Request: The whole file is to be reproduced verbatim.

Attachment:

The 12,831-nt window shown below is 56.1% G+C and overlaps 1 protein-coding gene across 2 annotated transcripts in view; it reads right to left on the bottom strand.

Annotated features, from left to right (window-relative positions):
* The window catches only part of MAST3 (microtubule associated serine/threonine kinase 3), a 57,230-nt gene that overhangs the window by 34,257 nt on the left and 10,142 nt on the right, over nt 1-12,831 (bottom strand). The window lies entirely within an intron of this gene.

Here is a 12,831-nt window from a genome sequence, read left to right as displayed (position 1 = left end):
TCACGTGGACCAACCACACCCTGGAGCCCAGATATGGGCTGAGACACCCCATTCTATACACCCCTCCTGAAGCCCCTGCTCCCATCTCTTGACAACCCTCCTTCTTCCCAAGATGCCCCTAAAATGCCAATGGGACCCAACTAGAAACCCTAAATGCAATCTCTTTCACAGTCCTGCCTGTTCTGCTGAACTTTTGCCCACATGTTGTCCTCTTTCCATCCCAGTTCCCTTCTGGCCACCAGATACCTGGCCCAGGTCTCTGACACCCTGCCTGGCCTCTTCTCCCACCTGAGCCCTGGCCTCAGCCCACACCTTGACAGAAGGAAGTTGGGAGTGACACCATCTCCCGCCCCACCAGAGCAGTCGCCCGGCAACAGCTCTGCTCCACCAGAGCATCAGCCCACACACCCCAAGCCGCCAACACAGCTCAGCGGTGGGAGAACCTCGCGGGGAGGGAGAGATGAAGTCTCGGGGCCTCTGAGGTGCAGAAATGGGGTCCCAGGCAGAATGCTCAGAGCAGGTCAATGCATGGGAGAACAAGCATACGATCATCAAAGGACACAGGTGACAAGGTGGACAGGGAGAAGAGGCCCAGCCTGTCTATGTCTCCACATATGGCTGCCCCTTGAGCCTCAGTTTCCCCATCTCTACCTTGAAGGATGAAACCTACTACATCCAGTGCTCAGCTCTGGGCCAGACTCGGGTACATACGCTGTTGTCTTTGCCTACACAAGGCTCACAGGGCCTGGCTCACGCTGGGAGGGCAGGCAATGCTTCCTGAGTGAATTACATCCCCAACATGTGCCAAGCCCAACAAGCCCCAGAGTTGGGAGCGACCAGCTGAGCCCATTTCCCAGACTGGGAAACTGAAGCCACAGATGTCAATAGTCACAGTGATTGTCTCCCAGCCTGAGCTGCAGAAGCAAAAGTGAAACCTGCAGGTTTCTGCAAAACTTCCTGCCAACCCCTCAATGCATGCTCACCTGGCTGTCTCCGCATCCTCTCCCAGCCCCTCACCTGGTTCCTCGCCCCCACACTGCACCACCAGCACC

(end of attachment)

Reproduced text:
The 12,831-nt window shown below is 56.1% G+C and overlaps 1 protein-coding gene across 2 annotated transcripts in view; it reads right to left on the bottom strand.

Annotated features, from left to right (window-relative positions):
* The window catches only part of MAST3 (microtubule associated serine/threonine kinase 3), a 57,230-nt gene that overhangs the window by 34,257 nt on the left and 10,142 nt on the right, over nt 1-12,831 (bottom strand). The window lies entirely within an intron of this gene.

Here is a 12,831-nt window from a genome sequence, read left to right as displayed (position 1 = left end):
TCACGTGGACCAACCACACCCTGGAGCCCAGATATGGGCTGAGACACCCCATTCTATACACCCCTCCTGAAGCCCCTGCTCCCATCTCTTGACAACCCTCCTTCTTCCCAAGATGCCCCTAAAATGCCAATGGGACCCAACTAGAAACCCTAAATGCAATCTCTTTCACAGTCCTGCCTGTTCTGCTGAACTTTTGCCCACATGTTGTCCTCTTTCCATCCCAGTTCCCTTCTGGCCACCAGATACCTGGCCCAGGTCTCTGACACCCTGCCTGGCCTCTTCTCCCACCTGAGCCCTGGCCTCAGCCCACACCTTGACAGAAGGAAGTTGGGAGTGACACCATCTCCCGCCCCACCAGAGCAGTCGCCCGGCAACAGCTCTGCTCCACCAGAGCATCAGCCCACACACCCCAAGCCGCCAACACAGCTCAGCGGTGGGAGAACCTCGCGGGGAGGGAGAGATGAAGTCTCGGGGCCTCTGAGGTGCAGAAATGGGGTCCCAGGCAGAATGCTCAGAGCAGGTCAATGCATGGGAGAACAAGCATACGATCATCAAAGGACACAGGTGACAAGGTGGACAGGGAGAAGAGGCCCAGCCTGTCTATGTCTCCACATATGGCTGCCCCTTGAGCCTCAGTTTCCCCATCTCTACCTTGAAGGATGAAACCTACTACATCCAGTGCTCAGCTCTGGGCCAGACTCGGGTACATACGCTGTTGTCTTTGCCTACACAAGGCTCACAGGGCCTGGCTCACGCTGGGAGGGCAGGCAATGCTTCCTGAGTGAATTACATCCCCAACATGTGCCAAGCCCAACAAGCCCCAGAGTTGGGAGCGACCAGCTGAGCCCATTTCCCAGACTGGGAAACTGAAGCCACAGATGTCAATAGTCACAGTGATTGTCTCCCAGCCTGAGCTGCAGAAGCAAAAGTGAAACCTGCAGGTTTCTGCAAAACTTCCTGCCAACCCCTCAATGCATGCTCACCTGGCTGTCTCCGCATCCTCTCCCAGCCCCTCACCTGGTTCCTCGCCCCCACACTGCACCACCAGCACC